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Democracy Works: How Conspiracies Are Damaging Democracy

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From Pizzagate to Jeffrey Epstein, conspiracies seem to be more prominent than ever in American political discourse. What was once confined to the pages of supermarket tabloids is now all over our media landscape. Unlike the 9/11 truthers or those who questioned the moon landing, these conspiracies are designed solely to delegitimize a political opponent — rather than in service of finding the truth. As you might imagine, this is problematic for democracy.

Political scientists Russell Muirhead and Nancy Rosenblum call it "conspiracy without the theory" and unpack the concept in their book, "A Lot of People Are Saying: The New Conspiricism and the Assault on Democracy." Russell is the Robert Clements Professor of Democracy and Politics at Dartmouth. Nancy is the Senator Joseph Clark Research Professor of Ethics in Politics at Harvard.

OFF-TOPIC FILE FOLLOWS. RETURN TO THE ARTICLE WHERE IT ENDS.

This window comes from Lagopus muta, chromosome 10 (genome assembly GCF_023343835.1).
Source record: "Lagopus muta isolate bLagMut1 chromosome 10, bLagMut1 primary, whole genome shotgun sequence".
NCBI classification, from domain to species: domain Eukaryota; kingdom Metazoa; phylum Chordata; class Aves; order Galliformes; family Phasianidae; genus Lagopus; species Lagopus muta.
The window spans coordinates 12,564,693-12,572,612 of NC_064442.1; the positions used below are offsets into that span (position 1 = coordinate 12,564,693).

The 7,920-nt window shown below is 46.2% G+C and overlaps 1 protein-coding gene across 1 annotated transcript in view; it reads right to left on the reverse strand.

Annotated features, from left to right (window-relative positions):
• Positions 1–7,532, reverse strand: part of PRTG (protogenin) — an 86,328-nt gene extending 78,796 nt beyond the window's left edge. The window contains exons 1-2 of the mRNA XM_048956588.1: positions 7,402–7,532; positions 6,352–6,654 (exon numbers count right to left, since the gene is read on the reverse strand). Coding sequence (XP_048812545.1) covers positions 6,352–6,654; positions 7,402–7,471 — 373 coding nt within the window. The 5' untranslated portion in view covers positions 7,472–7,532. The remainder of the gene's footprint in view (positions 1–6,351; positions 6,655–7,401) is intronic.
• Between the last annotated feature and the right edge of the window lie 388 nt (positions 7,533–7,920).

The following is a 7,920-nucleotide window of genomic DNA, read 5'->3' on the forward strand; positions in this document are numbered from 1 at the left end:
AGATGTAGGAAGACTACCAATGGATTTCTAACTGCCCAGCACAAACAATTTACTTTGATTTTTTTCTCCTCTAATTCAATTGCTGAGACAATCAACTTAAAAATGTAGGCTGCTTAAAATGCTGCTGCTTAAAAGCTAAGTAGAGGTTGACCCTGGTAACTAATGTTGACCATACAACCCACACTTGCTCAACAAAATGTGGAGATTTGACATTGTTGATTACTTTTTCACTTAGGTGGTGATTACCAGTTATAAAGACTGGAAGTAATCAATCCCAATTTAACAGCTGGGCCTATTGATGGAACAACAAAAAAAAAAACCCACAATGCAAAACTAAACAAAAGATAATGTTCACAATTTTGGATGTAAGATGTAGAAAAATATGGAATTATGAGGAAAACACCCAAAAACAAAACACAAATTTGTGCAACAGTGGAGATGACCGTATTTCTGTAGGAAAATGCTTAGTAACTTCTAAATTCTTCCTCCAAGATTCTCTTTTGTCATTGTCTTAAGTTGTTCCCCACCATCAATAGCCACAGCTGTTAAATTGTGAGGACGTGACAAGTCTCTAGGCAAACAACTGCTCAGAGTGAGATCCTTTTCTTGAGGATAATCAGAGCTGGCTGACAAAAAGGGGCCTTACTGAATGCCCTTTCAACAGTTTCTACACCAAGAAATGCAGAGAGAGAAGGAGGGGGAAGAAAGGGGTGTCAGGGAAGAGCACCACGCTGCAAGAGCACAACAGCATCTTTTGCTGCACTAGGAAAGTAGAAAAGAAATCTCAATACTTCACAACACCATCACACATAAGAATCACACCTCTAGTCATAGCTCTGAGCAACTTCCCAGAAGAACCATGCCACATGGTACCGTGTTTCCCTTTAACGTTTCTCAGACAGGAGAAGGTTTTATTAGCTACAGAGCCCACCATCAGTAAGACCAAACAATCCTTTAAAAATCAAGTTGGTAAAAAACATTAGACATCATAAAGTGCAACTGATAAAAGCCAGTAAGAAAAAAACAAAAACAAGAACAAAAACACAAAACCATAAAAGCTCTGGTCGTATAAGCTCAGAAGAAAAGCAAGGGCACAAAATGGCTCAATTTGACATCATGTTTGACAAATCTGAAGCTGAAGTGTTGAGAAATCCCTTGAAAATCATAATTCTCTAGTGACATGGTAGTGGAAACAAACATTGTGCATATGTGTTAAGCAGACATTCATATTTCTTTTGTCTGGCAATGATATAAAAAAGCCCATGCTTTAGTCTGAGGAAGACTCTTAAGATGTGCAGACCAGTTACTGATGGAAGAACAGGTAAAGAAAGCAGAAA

As you'll hear, the new conspiricism is a symptom of a larger epistemic polarization that's happening throughout the U.S. When people no longer agree on a shared set of facts, conspiracies run wild and knowledge-producing institutions like the government, universities, and the media are trusted less than ever.

 

Jenna Spinelle is the Communications Specialist for the McCourtney Institute for Democracy at Penn State. She is responsible for shaping all of the institute's external communication, including website content, social media, multimedia, and media outreach.
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